One of the ways these systems differentiate themselves from more traditional distribution is by giving “affiliates” — people and sites who promote the film — a cut of the revenues. So, for example, when a fan posts the tool on their Facebook page, in some cases they can get a percentage every time someone purchases the movie through them. Affiliates’ percentages can cut into the filmmaker’s bottom line, but it’s worth keeping in mind that by offering the incentive of shared revenue, filmmakers may end up making more money by having more promoters of the film. On Distrify, affiliates can earn five percent of sales, but only 2.5 percent of that is taken from the filmmaker’s cut, though the filmmaker can offer even more. EggUP also offers an affiliate program with controls over how much the affiliate gets. Dynamo Player has said that an affiliate program is in the works, while Yawma indicated that its service, when operational, would offer an affiliate program that did not take anything out of the filmmakers’ percentages.

In general, the tools that Yawma is planning to develop over the next several months are somewhat distinct from the other three mentioned above. Brooke explained recently that the widget that will be provided by Yawma would direct potential customers to their online store, which will only feature content vetted by Yawma. “It’s intended to be a curated store,” Brooke said. On the viral side, they will be paying particular attention to social media, but eschewing e-mail: “We think that’s a pretty archaic way of sharing,” he explained. (The other services offer ways to share via e-mail.) Another difference: Yawma runs Groupees, a site that offers a special kind of flash sale that provides buyers with extra content when a buying threshold is reached. Brooke said that the first Groupees event featuring a film would take place in early June.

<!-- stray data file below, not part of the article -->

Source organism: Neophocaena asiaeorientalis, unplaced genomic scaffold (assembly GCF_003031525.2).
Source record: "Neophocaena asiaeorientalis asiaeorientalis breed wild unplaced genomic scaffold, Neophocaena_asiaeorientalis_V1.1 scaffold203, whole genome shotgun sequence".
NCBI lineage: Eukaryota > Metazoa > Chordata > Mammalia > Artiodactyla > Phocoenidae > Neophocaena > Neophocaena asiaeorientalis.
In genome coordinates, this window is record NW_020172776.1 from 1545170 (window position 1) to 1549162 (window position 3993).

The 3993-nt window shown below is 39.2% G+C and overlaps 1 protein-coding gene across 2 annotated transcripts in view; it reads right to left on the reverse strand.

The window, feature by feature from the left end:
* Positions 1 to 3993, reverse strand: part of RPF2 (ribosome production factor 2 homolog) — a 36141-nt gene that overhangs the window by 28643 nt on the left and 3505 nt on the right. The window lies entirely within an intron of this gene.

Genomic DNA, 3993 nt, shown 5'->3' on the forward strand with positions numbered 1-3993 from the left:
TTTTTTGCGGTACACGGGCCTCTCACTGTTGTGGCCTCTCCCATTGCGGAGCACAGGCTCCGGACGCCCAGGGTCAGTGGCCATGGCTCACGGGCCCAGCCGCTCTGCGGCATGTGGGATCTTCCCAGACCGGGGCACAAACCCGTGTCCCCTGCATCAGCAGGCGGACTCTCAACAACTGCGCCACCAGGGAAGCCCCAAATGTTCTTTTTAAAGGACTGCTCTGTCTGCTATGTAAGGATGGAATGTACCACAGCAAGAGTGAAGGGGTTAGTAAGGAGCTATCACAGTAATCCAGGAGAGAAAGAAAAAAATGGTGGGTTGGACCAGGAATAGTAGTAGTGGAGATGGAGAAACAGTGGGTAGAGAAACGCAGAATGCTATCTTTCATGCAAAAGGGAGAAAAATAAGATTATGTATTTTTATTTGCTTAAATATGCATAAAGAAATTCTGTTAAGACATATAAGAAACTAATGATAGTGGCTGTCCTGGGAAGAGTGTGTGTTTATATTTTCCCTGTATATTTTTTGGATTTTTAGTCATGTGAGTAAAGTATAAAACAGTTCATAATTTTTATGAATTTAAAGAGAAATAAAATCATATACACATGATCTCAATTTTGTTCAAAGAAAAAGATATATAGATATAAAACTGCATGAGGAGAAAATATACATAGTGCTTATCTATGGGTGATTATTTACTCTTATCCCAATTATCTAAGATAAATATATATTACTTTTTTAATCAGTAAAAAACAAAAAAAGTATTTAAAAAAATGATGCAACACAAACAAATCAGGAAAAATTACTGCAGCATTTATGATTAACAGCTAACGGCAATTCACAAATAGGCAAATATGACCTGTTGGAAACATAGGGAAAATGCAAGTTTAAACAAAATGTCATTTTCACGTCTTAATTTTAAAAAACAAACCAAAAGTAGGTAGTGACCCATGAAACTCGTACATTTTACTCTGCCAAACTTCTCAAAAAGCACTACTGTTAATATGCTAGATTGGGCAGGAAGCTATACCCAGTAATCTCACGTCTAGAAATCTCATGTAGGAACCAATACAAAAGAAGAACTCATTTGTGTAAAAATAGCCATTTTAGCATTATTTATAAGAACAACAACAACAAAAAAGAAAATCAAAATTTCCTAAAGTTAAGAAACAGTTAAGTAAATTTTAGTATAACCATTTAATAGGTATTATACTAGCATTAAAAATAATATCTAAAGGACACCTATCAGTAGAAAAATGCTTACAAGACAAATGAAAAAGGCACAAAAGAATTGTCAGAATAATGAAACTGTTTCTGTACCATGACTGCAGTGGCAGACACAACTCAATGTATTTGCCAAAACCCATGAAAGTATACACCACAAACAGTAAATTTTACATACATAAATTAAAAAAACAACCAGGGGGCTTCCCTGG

A big question looming over any distribution method, of course, is whether it can prevent piracy. All three existing tools include anti-piracy measures. For example, “If your ‘Egg’ is in an illegal bit torrent or any other file-sharing site or platform, it transforms it from a piracy tool to a marketing tool,” EggUP’s Lucero said. EggUP also uses other anti-piracy technology.

While all the services expressed concern about piracy, digital DIY distribution is its own anti-piracy effort in some ways. “Distrify is built on the philosophy that if something is made available at a fair price, people will buy it rather than pirate it,” explained Distrify’s Gerard. “What we want to encourage is micro-businesses among film lovers.” Dynamo Player CEO Rob Millis echoed this idea, saying, “The biggest protection we have against piracy is making it easy to pay for something of quality.” And, he added, “Most people want to pay for content.”

So, How Can You Use These Effectively?

The next question, of course, is whom these tools are useful for and how to deploy them. Orly Ravid, founder and co-executive director of the Film Collaborative, thinks they can work for established, popular projects as well as smaller ones. (She recently detailed all of the methods examined here in another post for the blog Hope For Film.)

A filmmaker with a lot of awareness buzzing around his movie “can monetize the film as readily on his own site as he can in a highly trafficked store such as iTunes, especially if his site and social networking pages are well trafficked,” Ravid pointed out. “Of course the margins are better when they come to you,” she said, instead of going to iTunes or another store that takes more of a cut than DIY distribution does. But she also pointed out that DIY digital distribution can be a useful alternative when your film can’t get distributed through a bigger store like iTunes and may not do much business there anyway. In sum, digital DIY can help filmmakers on both ends of the existing awareness spectrum.